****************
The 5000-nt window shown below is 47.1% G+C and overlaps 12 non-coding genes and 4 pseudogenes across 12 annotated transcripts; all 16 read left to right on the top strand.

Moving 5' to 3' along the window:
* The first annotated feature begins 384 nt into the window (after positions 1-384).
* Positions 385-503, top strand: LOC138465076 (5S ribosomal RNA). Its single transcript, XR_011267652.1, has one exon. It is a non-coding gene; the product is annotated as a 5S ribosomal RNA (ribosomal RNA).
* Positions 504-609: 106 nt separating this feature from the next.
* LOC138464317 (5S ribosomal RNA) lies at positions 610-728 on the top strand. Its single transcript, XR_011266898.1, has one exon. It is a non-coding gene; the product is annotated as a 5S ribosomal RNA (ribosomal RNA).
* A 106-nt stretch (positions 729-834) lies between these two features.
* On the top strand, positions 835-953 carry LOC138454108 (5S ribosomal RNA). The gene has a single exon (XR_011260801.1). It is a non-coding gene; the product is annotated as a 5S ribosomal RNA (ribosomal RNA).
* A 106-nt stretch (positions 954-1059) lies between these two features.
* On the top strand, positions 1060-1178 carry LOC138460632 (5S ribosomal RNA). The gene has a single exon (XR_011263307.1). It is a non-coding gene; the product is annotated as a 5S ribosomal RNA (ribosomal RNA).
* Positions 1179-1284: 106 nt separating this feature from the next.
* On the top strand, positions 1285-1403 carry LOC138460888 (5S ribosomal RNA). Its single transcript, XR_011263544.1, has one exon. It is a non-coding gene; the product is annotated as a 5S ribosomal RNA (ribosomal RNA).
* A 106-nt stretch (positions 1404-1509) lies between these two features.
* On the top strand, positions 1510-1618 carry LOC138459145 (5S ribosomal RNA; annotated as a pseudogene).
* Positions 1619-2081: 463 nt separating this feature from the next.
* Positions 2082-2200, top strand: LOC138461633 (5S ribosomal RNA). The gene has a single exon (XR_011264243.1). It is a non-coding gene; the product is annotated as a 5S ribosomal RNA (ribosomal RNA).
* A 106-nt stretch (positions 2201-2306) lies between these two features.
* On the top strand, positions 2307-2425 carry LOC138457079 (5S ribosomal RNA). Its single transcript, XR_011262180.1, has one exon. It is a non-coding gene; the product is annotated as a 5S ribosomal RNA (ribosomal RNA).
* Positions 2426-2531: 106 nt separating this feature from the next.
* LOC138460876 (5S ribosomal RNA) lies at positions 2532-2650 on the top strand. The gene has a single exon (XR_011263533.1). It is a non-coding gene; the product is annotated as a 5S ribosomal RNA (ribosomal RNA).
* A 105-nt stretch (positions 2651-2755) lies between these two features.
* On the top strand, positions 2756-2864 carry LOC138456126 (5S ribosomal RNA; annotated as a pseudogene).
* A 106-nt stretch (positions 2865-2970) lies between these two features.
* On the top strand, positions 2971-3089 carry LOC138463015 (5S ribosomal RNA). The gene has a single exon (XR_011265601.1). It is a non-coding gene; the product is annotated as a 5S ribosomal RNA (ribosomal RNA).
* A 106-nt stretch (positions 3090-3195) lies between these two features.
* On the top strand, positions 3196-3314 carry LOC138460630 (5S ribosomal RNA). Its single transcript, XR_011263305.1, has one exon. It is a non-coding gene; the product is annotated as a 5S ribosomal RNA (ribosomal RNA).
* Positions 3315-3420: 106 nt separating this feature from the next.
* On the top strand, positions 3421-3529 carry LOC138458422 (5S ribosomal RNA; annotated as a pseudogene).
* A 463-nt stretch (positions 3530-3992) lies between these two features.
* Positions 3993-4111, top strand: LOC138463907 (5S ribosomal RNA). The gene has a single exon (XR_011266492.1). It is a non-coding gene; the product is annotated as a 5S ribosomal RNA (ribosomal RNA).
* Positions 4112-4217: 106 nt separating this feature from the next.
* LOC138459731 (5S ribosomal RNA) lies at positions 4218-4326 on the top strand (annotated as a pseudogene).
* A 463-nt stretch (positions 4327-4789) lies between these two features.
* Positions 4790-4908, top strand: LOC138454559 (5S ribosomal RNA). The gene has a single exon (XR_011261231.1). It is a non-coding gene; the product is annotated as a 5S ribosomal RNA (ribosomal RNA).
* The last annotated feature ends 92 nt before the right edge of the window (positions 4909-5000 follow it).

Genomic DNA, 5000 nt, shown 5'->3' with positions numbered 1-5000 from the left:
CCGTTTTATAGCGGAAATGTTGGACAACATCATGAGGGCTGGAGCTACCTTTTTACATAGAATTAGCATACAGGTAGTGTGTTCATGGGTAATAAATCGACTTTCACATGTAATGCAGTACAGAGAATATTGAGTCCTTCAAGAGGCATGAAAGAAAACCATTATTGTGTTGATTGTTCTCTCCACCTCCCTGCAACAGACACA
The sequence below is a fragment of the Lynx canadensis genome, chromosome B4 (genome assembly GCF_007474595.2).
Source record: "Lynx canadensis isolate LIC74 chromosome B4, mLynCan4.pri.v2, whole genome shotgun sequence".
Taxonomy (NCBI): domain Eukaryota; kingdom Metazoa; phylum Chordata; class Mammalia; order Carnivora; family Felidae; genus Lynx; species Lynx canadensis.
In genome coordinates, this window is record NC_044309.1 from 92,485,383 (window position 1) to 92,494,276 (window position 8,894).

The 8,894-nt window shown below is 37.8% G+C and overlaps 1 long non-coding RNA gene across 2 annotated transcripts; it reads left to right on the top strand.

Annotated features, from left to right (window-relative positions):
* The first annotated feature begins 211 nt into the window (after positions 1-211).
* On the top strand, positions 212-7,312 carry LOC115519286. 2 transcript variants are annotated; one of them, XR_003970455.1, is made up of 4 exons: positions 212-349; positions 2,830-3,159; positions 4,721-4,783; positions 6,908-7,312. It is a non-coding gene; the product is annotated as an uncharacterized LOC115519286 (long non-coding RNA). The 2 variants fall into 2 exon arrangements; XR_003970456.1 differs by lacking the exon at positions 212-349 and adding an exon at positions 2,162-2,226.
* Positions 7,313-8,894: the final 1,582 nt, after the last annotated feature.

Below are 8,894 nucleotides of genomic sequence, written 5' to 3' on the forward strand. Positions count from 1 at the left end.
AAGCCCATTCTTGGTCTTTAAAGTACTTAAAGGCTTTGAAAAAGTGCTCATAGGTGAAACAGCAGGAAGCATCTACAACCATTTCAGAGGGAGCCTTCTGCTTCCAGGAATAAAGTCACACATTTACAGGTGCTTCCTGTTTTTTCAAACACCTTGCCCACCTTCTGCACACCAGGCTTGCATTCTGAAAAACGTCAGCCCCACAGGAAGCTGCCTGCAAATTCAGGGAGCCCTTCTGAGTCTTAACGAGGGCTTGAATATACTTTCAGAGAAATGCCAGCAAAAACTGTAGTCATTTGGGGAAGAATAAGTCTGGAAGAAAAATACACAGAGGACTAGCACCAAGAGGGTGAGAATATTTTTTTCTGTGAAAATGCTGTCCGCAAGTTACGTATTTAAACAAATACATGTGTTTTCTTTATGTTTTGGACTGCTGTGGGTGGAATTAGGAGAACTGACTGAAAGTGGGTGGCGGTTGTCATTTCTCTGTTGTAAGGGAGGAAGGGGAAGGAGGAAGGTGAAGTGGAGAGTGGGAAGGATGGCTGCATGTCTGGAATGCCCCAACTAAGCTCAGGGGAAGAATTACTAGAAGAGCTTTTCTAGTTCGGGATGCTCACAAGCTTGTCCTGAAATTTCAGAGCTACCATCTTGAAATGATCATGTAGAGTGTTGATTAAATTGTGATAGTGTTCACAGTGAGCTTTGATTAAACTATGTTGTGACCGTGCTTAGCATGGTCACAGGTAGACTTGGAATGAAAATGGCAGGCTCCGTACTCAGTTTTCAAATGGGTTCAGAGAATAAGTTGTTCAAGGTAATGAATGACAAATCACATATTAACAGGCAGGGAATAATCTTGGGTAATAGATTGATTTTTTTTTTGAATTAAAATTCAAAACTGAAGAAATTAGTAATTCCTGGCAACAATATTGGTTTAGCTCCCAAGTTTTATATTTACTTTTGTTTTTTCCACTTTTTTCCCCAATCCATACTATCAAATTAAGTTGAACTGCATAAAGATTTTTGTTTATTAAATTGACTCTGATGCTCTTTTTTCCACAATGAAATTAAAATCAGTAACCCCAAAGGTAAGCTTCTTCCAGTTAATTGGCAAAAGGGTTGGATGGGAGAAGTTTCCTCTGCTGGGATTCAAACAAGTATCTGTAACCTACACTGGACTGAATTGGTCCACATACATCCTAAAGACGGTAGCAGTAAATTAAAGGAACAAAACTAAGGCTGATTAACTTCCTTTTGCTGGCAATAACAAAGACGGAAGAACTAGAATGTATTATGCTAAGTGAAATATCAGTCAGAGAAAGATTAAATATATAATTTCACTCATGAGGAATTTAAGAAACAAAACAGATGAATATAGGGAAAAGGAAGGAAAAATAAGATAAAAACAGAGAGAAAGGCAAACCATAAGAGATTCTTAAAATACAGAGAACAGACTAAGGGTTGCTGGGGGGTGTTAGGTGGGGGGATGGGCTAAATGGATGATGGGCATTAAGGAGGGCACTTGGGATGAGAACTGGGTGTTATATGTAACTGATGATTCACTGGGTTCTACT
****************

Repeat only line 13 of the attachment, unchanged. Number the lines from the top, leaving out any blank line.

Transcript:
* A 106-nt stretch (positions 1404-1509) lies between these two features.